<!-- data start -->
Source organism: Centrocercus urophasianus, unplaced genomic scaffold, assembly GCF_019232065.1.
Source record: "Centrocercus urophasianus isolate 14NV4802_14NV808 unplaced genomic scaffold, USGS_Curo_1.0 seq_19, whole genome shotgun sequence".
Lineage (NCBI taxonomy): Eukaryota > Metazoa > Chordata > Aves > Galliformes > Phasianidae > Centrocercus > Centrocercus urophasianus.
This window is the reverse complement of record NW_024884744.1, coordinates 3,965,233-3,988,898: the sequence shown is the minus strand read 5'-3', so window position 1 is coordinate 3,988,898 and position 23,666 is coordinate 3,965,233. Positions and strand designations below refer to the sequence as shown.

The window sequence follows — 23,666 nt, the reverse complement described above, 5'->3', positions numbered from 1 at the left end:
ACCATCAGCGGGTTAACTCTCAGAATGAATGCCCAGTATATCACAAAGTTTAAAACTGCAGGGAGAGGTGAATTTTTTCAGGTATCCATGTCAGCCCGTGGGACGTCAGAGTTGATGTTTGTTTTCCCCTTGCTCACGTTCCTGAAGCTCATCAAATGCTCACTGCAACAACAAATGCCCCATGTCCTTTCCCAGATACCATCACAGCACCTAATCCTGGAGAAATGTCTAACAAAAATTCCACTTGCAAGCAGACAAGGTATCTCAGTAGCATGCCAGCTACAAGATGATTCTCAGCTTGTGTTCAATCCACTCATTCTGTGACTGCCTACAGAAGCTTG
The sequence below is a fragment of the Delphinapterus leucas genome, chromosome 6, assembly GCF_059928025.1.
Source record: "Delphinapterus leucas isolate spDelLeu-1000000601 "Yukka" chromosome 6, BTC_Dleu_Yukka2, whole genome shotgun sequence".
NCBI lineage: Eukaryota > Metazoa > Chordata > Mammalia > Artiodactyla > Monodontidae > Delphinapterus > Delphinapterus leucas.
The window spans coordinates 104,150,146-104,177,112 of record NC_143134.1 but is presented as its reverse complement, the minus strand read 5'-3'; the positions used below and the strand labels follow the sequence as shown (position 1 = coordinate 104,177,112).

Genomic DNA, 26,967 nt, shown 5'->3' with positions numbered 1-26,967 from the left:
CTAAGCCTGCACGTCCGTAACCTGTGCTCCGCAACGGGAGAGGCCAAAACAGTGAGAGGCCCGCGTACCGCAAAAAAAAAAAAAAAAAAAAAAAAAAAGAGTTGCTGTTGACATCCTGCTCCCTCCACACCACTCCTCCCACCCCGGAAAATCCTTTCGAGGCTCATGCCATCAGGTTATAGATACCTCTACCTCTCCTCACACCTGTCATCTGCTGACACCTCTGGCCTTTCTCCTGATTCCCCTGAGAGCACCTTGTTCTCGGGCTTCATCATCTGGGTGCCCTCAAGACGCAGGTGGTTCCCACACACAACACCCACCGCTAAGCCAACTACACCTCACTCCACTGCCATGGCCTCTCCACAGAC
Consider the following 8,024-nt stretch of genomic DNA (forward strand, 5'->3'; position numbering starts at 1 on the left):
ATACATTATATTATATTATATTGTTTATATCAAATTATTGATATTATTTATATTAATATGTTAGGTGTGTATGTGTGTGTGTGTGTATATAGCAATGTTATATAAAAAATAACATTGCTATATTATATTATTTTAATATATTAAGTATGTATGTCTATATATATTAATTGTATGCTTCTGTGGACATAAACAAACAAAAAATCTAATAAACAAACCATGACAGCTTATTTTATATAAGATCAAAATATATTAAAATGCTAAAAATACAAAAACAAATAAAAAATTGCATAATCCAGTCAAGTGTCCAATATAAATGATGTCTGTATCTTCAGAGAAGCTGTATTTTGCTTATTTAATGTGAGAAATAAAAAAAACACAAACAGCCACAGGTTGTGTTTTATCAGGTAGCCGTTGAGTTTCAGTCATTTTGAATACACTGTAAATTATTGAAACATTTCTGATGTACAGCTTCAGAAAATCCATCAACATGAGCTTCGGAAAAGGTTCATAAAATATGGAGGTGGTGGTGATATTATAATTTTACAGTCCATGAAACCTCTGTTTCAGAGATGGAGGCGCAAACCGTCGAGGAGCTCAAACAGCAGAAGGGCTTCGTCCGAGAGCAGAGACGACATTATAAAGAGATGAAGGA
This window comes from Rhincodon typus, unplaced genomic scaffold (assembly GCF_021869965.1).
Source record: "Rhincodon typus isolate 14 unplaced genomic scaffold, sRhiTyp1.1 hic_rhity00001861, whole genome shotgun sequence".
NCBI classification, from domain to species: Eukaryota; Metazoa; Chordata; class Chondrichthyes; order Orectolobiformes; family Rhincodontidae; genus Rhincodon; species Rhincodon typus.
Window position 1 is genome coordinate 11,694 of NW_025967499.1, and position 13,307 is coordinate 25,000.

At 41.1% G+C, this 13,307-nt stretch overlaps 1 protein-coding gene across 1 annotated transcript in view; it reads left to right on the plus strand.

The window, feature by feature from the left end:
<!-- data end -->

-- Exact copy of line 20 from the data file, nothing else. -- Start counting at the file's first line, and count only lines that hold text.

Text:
The window, feature by feature from the left end: